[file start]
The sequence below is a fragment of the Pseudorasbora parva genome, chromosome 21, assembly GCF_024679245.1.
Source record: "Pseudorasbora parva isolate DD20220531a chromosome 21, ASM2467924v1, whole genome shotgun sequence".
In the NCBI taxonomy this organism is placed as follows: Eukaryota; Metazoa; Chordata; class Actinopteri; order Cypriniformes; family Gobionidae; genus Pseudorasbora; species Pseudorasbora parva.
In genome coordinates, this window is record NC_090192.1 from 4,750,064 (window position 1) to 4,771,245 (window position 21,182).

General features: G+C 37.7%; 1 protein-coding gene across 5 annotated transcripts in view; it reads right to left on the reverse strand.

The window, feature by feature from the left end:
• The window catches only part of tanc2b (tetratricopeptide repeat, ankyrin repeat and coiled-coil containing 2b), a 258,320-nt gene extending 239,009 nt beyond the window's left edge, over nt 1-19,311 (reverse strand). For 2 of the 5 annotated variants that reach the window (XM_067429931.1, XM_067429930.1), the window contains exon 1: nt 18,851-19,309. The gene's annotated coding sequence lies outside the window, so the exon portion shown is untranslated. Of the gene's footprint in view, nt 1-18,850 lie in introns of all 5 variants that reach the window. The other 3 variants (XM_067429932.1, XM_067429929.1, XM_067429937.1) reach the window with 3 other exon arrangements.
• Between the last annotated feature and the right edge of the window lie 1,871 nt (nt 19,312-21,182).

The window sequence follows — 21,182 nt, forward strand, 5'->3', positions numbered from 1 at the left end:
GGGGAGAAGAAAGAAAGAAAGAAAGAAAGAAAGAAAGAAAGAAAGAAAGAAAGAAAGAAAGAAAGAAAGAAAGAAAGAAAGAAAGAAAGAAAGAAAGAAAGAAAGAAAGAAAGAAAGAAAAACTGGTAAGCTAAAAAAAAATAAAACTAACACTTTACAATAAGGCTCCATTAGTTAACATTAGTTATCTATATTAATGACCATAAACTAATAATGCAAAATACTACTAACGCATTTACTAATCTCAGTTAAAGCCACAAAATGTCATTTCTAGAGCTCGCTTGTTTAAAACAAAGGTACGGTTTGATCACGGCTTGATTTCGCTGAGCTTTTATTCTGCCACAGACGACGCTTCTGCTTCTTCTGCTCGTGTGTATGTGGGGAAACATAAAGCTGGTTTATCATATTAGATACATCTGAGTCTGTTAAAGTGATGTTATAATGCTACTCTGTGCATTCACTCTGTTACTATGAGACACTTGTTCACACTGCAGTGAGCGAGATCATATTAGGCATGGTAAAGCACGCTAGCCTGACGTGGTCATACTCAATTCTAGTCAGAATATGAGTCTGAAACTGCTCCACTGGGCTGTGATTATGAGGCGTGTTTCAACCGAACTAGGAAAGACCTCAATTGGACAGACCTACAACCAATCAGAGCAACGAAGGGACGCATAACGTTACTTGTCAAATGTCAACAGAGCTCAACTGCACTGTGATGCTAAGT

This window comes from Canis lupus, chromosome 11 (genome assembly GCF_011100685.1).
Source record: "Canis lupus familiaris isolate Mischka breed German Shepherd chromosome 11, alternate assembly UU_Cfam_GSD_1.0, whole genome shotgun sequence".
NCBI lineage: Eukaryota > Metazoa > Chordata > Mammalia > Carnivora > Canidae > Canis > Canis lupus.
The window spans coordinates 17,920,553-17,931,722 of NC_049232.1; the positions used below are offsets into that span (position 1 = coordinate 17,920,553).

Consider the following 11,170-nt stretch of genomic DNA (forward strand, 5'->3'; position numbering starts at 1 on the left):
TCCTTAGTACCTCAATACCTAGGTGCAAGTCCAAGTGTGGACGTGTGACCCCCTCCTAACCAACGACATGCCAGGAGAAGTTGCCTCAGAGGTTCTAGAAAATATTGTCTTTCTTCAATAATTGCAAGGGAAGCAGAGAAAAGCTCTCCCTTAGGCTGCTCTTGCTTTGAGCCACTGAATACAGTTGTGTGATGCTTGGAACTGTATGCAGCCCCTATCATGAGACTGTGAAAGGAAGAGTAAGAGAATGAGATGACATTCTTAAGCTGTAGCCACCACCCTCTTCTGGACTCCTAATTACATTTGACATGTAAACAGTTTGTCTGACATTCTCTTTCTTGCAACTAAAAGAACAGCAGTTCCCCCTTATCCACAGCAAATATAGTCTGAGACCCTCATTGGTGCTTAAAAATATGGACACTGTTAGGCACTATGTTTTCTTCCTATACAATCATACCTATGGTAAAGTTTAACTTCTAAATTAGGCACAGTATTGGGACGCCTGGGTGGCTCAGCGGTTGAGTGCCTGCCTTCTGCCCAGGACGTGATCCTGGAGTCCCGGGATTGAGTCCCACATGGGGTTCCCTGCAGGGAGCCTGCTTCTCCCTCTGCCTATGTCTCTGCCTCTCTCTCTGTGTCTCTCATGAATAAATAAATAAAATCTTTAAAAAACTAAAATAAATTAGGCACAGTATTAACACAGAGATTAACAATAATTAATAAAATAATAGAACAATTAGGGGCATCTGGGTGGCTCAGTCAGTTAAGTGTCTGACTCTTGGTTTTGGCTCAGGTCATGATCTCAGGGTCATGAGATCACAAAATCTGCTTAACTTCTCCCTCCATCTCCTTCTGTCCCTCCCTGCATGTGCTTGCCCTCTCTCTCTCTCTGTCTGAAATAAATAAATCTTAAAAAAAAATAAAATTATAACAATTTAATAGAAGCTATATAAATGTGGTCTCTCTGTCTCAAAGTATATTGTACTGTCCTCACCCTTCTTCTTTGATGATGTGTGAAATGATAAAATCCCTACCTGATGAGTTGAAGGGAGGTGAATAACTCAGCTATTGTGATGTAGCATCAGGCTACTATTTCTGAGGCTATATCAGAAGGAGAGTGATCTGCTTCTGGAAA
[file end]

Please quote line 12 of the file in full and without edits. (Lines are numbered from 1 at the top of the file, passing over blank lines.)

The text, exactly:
Source record: "Canis lupus familiaris isolate Mischka breed German Shepherd chromosome 11, alternate assembly UU_Cfam_GSD_1.0, whole genome shotgun sequence".